The USDA is telling the entire country to completely avoid all romaine lettuce until they find the source of a recent E. coli outbreak.
Any romaine lettuce could be a deadly disease vector, according to the USDA and the CDC. If the product contains romaine, whether it be pre-mixed salads, a restaurant-purchased caesar, or a fresh head of lettuce, is a potential carrier for E. coli bacteria.
All types of romaine, “such as whole heads of romaine, hearts of romaine, and bags and boxes of precut lettuce and salad mixes that contain romaine, including baby romaine, spring mix, and Caesar salad,” is potentially hazardous, according to the CDC’s most recent update.
The CDC is calling for everyone to throw out their romaine lettuce until the source of the outbreak is found. So far, 32 people have been infected in 11 states, with the first infection reported as early as October 8th. The Canadian Public Health Agency also reports 18 additional cases from residents of Ontario and Quebec.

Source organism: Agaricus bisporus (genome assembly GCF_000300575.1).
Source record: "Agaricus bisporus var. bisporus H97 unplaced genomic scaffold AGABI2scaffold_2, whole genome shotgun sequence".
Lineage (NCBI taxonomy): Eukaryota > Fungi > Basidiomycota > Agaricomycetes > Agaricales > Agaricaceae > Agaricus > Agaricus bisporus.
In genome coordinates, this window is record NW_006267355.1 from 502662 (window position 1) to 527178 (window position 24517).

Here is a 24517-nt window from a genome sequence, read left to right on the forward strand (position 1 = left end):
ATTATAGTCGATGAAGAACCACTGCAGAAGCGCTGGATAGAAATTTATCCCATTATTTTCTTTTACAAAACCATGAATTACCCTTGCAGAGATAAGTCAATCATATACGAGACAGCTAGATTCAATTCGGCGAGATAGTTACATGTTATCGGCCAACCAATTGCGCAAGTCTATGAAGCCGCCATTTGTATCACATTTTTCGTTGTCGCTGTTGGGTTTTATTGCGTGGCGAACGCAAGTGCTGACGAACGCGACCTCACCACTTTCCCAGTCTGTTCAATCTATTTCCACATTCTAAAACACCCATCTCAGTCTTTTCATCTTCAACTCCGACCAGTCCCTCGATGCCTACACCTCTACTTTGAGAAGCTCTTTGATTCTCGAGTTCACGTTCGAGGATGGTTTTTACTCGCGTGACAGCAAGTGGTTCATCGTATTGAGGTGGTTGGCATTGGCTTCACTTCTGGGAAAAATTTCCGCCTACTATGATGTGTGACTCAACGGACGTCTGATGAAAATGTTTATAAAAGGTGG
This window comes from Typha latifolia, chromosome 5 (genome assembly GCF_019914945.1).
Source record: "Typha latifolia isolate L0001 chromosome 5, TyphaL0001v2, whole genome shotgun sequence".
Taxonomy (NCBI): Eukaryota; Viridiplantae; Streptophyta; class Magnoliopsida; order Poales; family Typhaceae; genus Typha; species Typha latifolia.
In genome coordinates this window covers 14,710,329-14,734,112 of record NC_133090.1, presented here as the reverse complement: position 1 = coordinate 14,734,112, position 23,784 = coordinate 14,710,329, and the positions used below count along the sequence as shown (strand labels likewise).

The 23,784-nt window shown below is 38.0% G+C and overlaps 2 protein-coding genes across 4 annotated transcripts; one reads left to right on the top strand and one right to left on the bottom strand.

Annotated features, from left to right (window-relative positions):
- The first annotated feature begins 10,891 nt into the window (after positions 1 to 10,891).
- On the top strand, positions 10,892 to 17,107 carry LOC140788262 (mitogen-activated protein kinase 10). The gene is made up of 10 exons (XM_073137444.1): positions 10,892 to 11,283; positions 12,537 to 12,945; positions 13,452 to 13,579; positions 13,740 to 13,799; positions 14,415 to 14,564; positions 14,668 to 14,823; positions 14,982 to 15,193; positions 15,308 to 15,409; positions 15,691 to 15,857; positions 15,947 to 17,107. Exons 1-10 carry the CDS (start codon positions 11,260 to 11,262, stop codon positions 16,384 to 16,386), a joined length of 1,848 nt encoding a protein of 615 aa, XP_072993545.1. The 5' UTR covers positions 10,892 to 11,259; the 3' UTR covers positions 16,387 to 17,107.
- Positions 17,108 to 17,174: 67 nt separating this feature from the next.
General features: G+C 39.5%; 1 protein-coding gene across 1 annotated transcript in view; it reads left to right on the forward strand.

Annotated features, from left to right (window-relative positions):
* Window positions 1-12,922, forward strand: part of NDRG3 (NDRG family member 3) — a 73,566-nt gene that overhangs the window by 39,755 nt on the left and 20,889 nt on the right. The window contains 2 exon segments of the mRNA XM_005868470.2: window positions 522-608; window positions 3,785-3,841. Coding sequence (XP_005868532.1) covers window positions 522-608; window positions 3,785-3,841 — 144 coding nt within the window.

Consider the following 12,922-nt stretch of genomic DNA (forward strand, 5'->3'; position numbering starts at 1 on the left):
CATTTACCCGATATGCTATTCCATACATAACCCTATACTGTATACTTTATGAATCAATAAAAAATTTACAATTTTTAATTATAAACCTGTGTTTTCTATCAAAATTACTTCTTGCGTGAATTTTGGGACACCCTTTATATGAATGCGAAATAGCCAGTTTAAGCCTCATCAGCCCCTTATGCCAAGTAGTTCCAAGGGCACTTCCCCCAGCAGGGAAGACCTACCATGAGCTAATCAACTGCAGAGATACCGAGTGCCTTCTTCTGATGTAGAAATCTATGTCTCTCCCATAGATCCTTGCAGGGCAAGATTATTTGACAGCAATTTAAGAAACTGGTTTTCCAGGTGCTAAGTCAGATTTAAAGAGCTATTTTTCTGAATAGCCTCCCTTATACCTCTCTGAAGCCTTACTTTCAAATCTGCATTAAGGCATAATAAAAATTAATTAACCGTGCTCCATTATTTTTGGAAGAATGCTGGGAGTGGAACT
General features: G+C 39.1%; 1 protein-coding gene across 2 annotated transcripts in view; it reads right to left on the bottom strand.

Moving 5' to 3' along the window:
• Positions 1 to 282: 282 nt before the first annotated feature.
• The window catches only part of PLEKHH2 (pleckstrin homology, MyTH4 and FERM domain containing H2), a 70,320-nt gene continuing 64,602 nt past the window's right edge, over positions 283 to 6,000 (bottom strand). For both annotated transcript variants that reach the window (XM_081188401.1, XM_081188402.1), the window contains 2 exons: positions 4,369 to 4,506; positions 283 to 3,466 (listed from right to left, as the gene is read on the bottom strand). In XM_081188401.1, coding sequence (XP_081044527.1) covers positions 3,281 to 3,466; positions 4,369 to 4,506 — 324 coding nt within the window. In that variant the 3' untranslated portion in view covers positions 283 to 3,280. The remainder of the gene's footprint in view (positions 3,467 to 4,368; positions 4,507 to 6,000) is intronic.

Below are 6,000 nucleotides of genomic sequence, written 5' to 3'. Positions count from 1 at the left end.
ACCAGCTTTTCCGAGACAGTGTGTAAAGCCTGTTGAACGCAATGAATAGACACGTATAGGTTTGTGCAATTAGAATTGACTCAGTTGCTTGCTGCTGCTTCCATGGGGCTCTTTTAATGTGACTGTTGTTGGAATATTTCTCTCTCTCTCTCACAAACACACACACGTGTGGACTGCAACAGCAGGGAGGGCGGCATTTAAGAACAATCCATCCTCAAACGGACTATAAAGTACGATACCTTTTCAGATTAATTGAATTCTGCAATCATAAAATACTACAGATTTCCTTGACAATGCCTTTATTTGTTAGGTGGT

All evidence points to romaine lettuce as the culprit. However, the CDC is still trying to narrow down the specific supplier. Until then, any piece of romaine could be carrying the bacteria.
So far, the CDC has found "no common grower, supplier, distributor, or brand of romaine lettuce” as the source of the E. coli outbreak. The Center continues to investigate as more cases are reported.
Outbreak Alert: Do not eat any romaine lettuce, including whole heads and hearts, chopped, organic and salad mixes with romaine until we learn more. If you don’t know if it’s romaine or can’t confirm the source, don’t eat it. https://t.co/gBp5RXnfvu pic.twitter.com/lsZrhQDzjI— USDA Food Safety (@USDAFoodSafety) November 20, 2018
Even lettuce purchased as recently as October 30th (which would be a very long-lasting head of lettuce could still potentially be a vector, as CDC reports often take between 2 to 3 weeks to filter into the agency.
Although no deaths have been reported, half of the recorded cases have resulted in a hospitalizations. One infection resulted in hemolytic uremic syndrome, a type of kidney failure.
E. coli is definitely a bug you don’t’ want to mess with. Any romaine in your fridge should be tossed out until the CDC has found the source of the outbreak. Switch to another lettuce, like iceberg or green leaf lettuce. Maybe even arugula if you’re feeling adventurous.